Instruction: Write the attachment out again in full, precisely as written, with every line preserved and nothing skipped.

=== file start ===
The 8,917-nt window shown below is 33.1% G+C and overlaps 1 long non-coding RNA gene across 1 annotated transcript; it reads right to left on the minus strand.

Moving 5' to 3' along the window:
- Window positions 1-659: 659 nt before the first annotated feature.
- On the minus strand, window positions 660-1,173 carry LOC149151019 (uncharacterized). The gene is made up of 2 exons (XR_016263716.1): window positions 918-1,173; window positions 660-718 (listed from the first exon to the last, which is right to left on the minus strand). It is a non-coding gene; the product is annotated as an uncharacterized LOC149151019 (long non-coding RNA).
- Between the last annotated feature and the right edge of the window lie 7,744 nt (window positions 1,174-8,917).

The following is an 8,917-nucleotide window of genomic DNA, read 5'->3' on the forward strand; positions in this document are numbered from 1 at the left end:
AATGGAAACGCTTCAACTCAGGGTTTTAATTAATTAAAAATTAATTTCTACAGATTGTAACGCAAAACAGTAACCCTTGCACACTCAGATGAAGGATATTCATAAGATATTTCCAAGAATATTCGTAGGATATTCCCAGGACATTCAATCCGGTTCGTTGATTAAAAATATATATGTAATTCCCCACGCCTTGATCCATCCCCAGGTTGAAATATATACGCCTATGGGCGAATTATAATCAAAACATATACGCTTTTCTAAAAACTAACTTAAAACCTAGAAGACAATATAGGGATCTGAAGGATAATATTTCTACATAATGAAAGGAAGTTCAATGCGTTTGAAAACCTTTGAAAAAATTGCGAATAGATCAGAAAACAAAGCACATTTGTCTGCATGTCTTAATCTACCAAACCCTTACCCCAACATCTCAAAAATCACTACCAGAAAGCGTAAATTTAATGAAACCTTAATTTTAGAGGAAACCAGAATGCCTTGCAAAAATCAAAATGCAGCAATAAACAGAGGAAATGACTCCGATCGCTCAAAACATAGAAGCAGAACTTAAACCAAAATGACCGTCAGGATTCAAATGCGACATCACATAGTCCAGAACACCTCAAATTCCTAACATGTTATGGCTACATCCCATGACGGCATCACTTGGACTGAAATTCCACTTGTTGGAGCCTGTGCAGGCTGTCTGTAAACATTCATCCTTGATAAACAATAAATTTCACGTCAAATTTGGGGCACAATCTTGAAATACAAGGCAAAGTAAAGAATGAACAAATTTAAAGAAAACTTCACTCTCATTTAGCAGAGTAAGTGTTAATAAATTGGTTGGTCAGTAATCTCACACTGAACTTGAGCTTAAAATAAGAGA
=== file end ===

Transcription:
The 8,917-nt window shown below is 33.1% G+C and overlaps 1 long non-coding RNA gene across 1 annotated transcript; it reads right to left on the minus strand.

Moving 5' to 3' along the window:
- Window positions 1-659: 659 nt before the first annotated feature.
- On the minus strand, window positions 660-1,173 carry LOC149151019 (uncharacterized). The gene is made up of 2 exons (XR_016263716.1): window positions 918-1,173; window positions 660-718 (listed from the first exon to the last, which is right to left on the minus strand). It is a non-coding gene; the product is annotated as an uncharacterized LOC149151019 (long non-coding RNA).
- Between the last annotated feature and the right edge of the window lie 7,744 nt (window positions 1,174-8,917).

The following is an 8,917-nucleotide window of genomic DNA, read 5'->3' on the forward strand; positions in this document are numbered from 1 at the left end:
AATGGAAACGCTTCAACTCAGGGTTTTAATTAATTAAAAATTAATTTCTACAGATTGTAACGCAAAACAGTAACCCTTGCACACTCAGATGAAGGATATTCATAAGATATTTCCAAGAATATTCGTAGGATATTCCCAGGACATTCAATCCGGTTCGTTGATTAAAAATATATATGTAATTCCCCACGCCTTGATCCATCCCCAGGTTGAAATATATACGCCTATGGGCGAATTATAATCAAAACATATACGCTTTTCTAAAAACTAACTTAAAACCTAGAAGACAATATAGGGATCTGAAGGATAATATTTCTACATAATGAAAGGAAGTTCAATGCGTTTGAAAACCTTTGAAAAAATTGCGAATAGATCAGAAAACAAAGCACATTTGTCTGCATGTCTTAATCTACCAAACCCTTACCCCAACATCTCAAAAATCACTACCAGAAAGCGTAAATTTAATGAAACCTTAATTTTAGAGGAAACCAGAATGCCTTGCAAAAATCAAAATGCAGCAATAAACAGAGGAAATGACTCCGATCGCTCAAAACATAGAAGCAGAACTTAAACCAAAATGACCGTCAGGATTCAAATGCGACATCACATAGTCCAGAACACCTCAAATTCCTAACATGTTATGGCTACATCCCATGACGGCATCACTTGGACTGAAATTCCACTTGTTGGAGCCTGTGCAGGCTGTCTGTAAACATTCATCCTTGATAAACAATAAATTTCACGTCAAATTTGGGGCACAATCTTGAAATACAAGGCAAAGTAAAGAATGAACAAATTTAAAGAAAACTTCACTCTCATTTAGCAGAGTAAGTGTTAATAAATTGGTTGGTCAGTAATCTCACACTGAACTTGAGCTTAAAATAAGAGA